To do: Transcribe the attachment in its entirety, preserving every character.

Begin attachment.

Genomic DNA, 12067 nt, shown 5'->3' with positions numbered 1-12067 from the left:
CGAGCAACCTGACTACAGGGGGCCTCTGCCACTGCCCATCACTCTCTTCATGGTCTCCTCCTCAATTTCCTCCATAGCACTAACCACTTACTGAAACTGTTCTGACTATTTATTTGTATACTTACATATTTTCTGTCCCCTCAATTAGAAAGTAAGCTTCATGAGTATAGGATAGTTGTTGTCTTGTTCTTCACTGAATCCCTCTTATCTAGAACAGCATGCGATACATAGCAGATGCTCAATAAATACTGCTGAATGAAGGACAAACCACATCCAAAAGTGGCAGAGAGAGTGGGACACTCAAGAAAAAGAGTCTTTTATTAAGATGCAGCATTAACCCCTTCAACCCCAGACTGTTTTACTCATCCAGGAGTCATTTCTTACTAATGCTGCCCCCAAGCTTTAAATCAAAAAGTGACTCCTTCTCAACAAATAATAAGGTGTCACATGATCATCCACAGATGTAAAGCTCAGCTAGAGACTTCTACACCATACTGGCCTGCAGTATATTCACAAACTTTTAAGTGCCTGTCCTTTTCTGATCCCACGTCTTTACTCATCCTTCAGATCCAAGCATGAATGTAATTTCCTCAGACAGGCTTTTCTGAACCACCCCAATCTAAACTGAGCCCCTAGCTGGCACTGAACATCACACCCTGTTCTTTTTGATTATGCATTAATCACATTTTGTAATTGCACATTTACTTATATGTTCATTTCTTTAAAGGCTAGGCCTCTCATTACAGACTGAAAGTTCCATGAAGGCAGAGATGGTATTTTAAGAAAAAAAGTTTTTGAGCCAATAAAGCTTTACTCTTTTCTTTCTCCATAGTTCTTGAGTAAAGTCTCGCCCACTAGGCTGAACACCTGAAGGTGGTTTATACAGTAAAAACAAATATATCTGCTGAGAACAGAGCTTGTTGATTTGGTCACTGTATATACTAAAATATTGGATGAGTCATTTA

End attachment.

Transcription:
Genomic DNA, 12067 nt, shown 5'->3' with positions numbered 1-12067 from the left:
CGAGCAACCTGACTACAGGGGGCCTCTGCCACTGCCCATCACTCTCTTCATGGTCTCCTCCTCAATTTCCTCCATAGCACTAACCACTTACTGAAACTGTTCTGACTATTTATTTGTATACTTACATATTTTCTGTCCCCTCAATTAGAAAGTAAGCTTCATGAGTATAGGATAGTTGTTGTCTTGTTCTTCACTGAATCCCTCTTATCTAGAACAGCATGCGATACATAGCAGATGCTCAATAAATACTGCTGAATGAAGGACAAACCACATCCAAAAGTGGCAGAGAGAGTGGGACACTCAAGAAAAAGAGTCTTTTATTAAGATGCAGCATTAACCCCTTCAACCCCAGACTGTTTTACTCATCCAGGAGTCATTTCTTACTAATGCTGCCCCCAAGCTTTAAATCAAAAAGTGACTCCTTCTCAACAAATAATAAGGTGTCACATGATCATCCACAGATGTAAAGCTCAGCTAGAGACTTCTACACCATACTGGCCTGCAGTATATTCACAAACTTTTAAGTGCCTGTCCTTTTCTGATCCCACGTCTTTACTCATCCTTCAGATCCAAGCATGAATGTAATTTCCTCAGACAGGCTTTTCTGAACCACCCCAATCTAAACTGAGCCCCTAGCTGGCACTGAACATCACACCCTGTTCTTTTTGATTATGCATTAATCACATTTTGTAATTGCACATTTACTTATATGTTCATTTCTTTAAAGGCTAGGCCTCTCATTACAGACTGAAAGTTCCATGAAGGCAGAGATGGTATTTTAAGAAAAAAAGTTTTTGAGCCAATAAAGCTTTACTCTTTTCTTTCTCCATAGTTCTTGAGTAAAGTCTCGCCCACTAGGCTGAACACCTGAAGGTGGTTTATACAGTAAAAACAAATATATCTGCTGAGAACAGAGCTTGTTGATTTGGTCACTGTATATACTAAAATATTGGATGAGTCATTTA